To put it in the vernacular, the Welsh have always been portrayed as having ‘the gift of the gab.’ As someone knowingly, but confusingly, once said “the Welsh could talk for England.”
However that might be, no Welshman was ever better at spinning a tale and keeping an audience mesmerized and spellbound by the power of his words than the writer, journalist and broadcaster Wynford Vaughan Thomas.
Wynford Vaughan Thomas
All those who heard him hold forth - often in places like the County Club in Cardiff - have never forgotten the man or his themes, whatever they might have been on that particular day.
Born on 15 August 1908 at 9 Calvert Terrace, Swansea, Wynford came from impressive stock. His father was professor of music at Swansea University while his mother was descended from Daniel Lewis, one of the Rebecca Rioters in 19th century Glamorgan. So from an early age the twin elements of academic excellence and rebellion were in his blood.
Wynford Vaughan Thomas was educated at Swansea Grammar School where his English master was none other than DJ Thomas, the father of the poet Dylan Thomas.
Wynford left the school to continue his studies at Oxford just as Dylan was starting. He emerged with a second class honours in Modern History and was soon working for the National Museum of Wales as the curator of manuscripts.
In the middle years of the 1930s Wynford decided on a change of career - partly because it meant he could be close to the girl he later married, Charlotte Rowlands - and went to work for the BBC in Cardiff.
His rich and distinctive voice made him ideal for presenting programmes on the radio and in 1937 he gave the Welsh language commentary for the coronation of King George VI. Other broadcasts soon followed.
However, it was as a war correspondent during the Second World War that Wynford Vaughan Thomas really made his name. Initially, he was employed to make broadcasts about the Home Front but his reporting on the Blitz was so moving and so effective that the BBC decided to use him for other, rather more dangerous duties. He became something of a roving reporter.
Wynford Vaughan Thomas recording interviews in Marseilles during the Second World War.
His most notable broadcast came in September 1943, given from the belly of a Lancaster bomber, high over Berlin. With anti-aircraft shells bursting all around, the aircraft was caught in the beam of a searchlight and Wynford's dramatic commentary vividly captured the danger and the excitement of the bombing raid.
“Berlin burning seen from 19,000 ft was the most beautifully horrible sight I’ve ever seen”.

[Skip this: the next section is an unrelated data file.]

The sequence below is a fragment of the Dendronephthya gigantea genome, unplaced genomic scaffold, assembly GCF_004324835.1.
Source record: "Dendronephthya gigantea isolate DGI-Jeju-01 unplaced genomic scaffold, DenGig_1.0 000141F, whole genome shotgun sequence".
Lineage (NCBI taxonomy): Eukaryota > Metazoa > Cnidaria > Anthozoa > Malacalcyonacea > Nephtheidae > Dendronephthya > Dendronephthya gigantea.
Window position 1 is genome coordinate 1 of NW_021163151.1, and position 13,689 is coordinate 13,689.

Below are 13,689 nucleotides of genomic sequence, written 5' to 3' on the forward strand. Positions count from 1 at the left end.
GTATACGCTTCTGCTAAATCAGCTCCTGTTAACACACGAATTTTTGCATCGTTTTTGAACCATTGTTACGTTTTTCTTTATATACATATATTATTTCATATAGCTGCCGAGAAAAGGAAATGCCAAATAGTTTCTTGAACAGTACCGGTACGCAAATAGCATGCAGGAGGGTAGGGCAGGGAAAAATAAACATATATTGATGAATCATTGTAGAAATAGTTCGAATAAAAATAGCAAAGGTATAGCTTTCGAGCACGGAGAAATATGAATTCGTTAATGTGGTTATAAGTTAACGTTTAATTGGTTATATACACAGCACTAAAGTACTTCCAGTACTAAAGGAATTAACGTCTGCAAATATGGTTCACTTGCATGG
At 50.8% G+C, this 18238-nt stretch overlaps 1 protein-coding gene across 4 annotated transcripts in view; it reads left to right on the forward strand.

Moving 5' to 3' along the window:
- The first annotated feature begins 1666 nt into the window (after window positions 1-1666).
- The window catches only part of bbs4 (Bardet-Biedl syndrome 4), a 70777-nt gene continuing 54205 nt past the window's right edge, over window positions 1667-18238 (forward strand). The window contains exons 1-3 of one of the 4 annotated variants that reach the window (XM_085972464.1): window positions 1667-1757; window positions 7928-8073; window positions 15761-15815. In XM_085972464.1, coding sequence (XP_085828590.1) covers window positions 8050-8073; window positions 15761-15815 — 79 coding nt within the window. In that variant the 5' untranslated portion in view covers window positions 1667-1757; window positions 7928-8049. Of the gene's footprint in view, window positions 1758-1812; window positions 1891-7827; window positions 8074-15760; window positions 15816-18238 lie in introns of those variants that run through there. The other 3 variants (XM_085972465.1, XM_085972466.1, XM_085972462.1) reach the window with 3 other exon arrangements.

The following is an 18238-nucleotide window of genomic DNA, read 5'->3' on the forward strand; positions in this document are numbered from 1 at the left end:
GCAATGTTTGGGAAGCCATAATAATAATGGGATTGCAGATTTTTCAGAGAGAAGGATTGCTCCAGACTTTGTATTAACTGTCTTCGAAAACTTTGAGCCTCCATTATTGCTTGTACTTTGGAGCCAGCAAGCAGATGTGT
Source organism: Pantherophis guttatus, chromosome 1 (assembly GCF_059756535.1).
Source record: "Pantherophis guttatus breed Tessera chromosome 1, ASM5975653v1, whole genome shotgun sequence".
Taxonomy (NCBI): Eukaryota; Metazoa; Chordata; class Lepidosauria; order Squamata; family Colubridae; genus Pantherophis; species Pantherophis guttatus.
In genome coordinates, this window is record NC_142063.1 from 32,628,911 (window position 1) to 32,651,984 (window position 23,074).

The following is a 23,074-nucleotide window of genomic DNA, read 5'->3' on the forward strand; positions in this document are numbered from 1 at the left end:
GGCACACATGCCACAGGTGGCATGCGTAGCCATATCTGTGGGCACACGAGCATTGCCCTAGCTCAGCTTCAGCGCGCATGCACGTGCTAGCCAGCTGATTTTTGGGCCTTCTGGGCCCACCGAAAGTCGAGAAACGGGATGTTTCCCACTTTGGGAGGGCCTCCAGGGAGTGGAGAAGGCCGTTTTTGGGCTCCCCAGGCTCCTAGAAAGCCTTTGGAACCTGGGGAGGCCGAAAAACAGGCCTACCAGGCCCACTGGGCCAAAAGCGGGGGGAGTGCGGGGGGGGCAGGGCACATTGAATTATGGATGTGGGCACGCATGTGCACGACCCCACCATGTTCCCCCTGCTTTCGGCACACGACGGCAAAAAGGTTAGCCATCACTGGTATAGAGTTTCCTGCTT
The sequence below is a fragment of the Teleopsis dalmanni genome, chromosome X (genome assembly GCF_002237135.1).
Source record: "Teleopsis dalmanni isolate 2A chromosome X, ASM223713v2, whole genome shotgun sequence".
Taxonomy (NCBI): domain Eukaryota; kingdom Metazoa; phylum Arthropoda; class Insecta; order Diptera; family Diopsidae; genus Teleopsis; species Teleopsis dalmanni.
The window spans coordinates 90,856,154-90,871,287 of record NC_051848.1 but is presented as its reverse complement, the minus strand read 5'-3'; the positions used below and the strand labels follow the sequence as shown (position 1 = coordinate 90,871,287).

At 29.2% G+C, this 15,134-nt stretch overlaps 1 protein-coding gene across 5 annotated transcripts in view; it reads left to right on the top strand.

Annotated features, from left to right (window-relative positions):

You can hear more about the story of Wynford Vaughan Thomas's report recorded during a raid on Berlin in BBC Radio 4's Archive on 4.
Other famous broadcasts from these wartime years included several from the Anzio beachhead, a memorable one from the broadcasting studio of Lord Haw Haw in Hamburg and a powerful and stunning commentary from the newly liberated concentration camp at Belsen. He wrote a book on the Anzio landings, a work that was later made into a major Hollywood film.
In 1945 he was awarded the Croix de Guerre by the French government after being present at the liberation of Burgundy. As he later said, tongue pressed firmly in his cheek, he had spent several contented days in a wine cellar, along with his soldier comrades, and emerged with a medal.
After the war Wynford Vaughan Thomas continued to make regular broadcasts, usually at events of national importance. These included the 1953 coronation of Queen Elizabeth and, in 1965, the funeral of his BBC colleague Richard Dimbleby.
In due course, Wynford moved on from the BBC and became one of the founders of Harlech (later HTV and now ITV Wales) independent television. As director of programmes for the new station he had a great say in what was actually broadcast to the Welsh nation.
Wynford wrote several books in his long career, notably Madly in All Directions and Wales: A History. However, it is for his joint presenting with Gwyn Alf Williams of the landmark television series The Dragon Has Two Tongues that he will always be remembered.
In later life he became president of the Council for the Protection of Rural Wales, in which capacity he formally opened the Pembrokeshire Coast Path in 1970. He had always been passionate about Wales and the Welsh countryside and this was an opportunity to give something back.
In 1974 there was further recognition when he was made an honorary druid. That same year he was given an OBE, an award that was raised to CBE some 12 years later.
Wynford Vaughan Thomas died at his home in Fishguard on 4 February 1987, his passing undoubtedly creating a vacuum in Welsh broadcasting and in Welsh cultural life in general.
Some years after his death a memorial was erected in his honour at Aberhosan - it is in the form of a telescope, looking out over the countryside of Wales. Wynford would undoubtedly have been very pleased.